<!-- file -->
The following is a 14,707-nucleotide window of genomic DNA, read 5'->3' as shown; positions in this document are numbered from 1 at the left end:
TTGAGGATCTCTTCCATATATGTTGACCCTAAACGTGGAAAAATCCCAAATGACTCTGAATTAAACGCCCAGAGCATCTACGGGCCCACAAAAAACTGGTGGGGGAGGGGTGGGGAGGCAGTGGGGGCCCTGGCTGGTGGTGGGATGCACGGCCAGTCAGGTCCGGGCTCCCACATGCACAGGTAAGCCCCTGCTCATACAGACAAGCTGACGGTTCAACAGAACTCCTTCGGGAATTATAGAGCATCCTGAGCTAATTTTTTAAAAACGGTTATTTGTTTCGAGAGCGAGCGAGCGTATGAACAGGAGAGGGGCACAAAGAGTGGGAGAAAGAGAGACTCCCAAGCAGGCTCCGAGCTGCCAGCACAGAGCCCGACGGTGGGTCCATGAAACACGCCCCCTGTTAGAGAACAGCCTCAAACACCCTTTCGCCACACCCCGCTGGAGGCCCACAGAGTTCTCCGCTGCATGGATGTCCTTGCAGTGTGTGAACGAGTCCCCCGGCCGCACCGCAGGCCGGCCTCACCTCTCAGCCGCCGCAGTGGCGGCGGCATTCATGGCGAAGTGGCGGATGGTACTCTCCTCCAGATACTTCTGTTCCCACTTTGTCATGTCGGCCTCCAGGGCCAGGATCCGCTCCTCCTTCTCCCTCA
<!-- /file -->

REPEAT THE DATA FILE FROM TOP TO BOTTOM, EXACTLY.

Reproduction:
The following is a 14,707-nucleotide window of genomic DNA, read 5'->3' as shown; positions in this document are numbered from 1 at the left end:
TTGAGGATCTCTTCCATATATGTTGACCCTAAACGTGGAAAAATCCCAAATGACTCTGAATTAAACGCCCAGAGCATCTACGGGCCCACAAAAAACTGGTGGGGGAGGGGTGGGGAGGCAGTGGGGGCCCTGGCTGGTGGTGGGATGCACGGCCAGTCAGGTCCGGGCTCCCACATGCACAGGTAAGCCCCTGCTCATACAGACAAGCTGACGGTTCAACAGAACTCCTTCGGGAATTATAGAGCATCCTGAGCTAATTTTTTAAAAACGGTTATTTGTTTCGAGAGCGAGCGAGCGTATGAACAGGAGAGGGGCACAAAGAGTGGGAGAAAGAGAGACTCCCAAGCAGGCTCCGAGCTGCCAGCACAGAGCCCGACGGTGGGTCCATGAAACACGCCCCCTGTTAGAGAACAGCCTCAAACACCCTTTCGCCACACCCCGCTGGAGGCCCACAGAGTTCTCCGCTGCATGGATGTCCTTGCAGTGTGTGAACGAGTCCCCCGGCCGCACCGCAGGCCGGCCTCACCTCTCAGCCGCCGCAGTGGCGGCGGCATTCATGGCGAAGTGGCGGATGGTACTCTCCTCCAGATACTTCTGTTCCCACTTTGTCATGTCGGCCTCCAGGGCCAGGATCCGCTCCTCCTTCTCCCTCA